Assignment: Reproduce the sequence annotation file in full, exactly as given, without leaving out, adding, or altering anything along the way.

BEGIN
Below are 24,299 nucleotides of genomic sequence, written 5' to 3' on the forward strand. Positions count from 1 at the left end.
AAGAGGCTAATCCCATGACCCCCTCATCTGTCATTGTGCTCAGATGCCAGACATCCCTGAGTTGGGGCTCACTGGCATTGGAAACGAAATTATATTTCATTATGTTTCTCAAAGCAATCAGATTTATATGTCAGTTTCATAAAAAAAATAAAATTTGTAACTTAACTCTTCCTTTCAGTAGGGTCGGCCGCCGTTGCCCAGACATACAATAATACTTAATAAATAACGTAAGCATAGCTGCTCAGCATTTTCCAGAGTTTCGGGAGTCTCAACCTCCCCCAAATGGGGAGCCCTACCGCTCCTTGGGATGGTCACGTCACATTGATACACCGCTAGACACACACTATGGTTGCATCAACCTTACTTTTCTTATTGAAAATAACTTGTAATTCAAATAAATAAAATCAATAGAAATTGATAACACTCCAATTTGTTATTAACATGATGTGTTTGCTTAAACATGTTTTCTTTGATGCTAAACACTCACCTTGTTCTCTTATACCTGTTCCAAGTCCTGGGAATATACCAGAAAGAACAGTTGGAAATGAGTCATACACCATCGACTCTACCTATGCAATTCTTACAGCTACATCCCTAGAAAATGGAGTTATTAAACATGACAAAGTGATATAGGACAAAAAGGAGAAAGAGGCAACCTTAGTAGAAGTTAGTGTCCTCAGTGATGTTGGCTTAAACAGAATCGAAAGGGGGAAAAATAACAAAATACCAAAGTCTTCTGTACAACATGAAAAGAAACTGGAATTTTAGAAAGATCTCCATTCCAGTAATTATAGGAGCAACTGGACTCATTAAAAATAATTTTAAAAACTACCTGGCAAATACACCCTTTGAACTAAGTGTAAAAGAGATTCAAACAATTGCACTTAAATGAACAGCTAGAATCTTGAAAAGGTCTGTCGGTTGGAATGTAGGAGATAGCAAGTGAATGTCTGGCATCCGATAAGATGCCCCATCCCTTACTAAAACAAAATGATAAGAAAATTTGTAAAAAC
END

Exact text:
Below are 24,299 nucleotides of genomic sequence, written 5' to 3' on the forward strand. Positions count from 1 at the left end.
AAGAGGCTAATCCCATGACCCCCTCATCTGTCATTGTGCTCAGATGCCAGACATCCCTGAGTTGGGGCTCACTGGCATTGGAAACGAAATTATATTTCATTATGTTTCTCAAAGCAATCAGATTTATATGTCAGTTTCATAAAAAAAATAAAATTTGTAACTTAACTCTTCCTTTCAGTAGGGTCGGCCGCCGTTGCCCAGACATACAATAATACTTAATAAATAACGTAAGCATAGCTGCTCAGCATTTTCCAGAGTTTCGGGAGTCTCAACCTCCCCCAAATGGGGAGCCCTACCGCTCCTTGGGATGGTCACGTCACATTGATACACCGCTAGACACACACTATGGTTGCATCAACCTTACTTTTCTTATTGAAAATAACTTGTAATTCAAATAAATAAAATCAATAGAAATTGATAACACTCCAATTTGTTATTAACATGATGTGTTTGCTTAAACATGTTTTCTTTGATGCTAAACACTCACCTTGTTCTCTTATACCTGTTCCAAGTCCTGGGAATATACCAGAAAGAACAGTTGGAAATGAGTCATACACCATCGACTCTACCTATGCAATTCTTACAGCTACATCCCTAGAAAATGGAGTTATTAAACATGACAAAGTGATATAGGACAAAAAGGAGAAAGAGGCAACCTTAGTAGAAGTTAGTGTCCTCAGTGATGTTGGCTTAAACAGAATCGAAAGGGGGAAAAATAACAAAATACCAAAGTCTTCTGTACAACATGAAAAGAAACTGGAATTTTAGAAAGATCTCCATTCCAGTAATTATAGGAGCAACTGGACTCATTAAAAATAATTTTAAAAACTACCTGGCAAATACACCCTTTGAACTAAGTGTAAAAGAGATTCAAACAATTGCACTTAAATGAACAGCTAGAATCTTGAAAAGGTCTGTCGGTTGGAATGTAGGAGATAGCAAGTGAATGTCTGGCATCCGATAAGATGCCCCATCCCTTACTAAAACAAAATGATAAGAAAATTTGTAAAAAC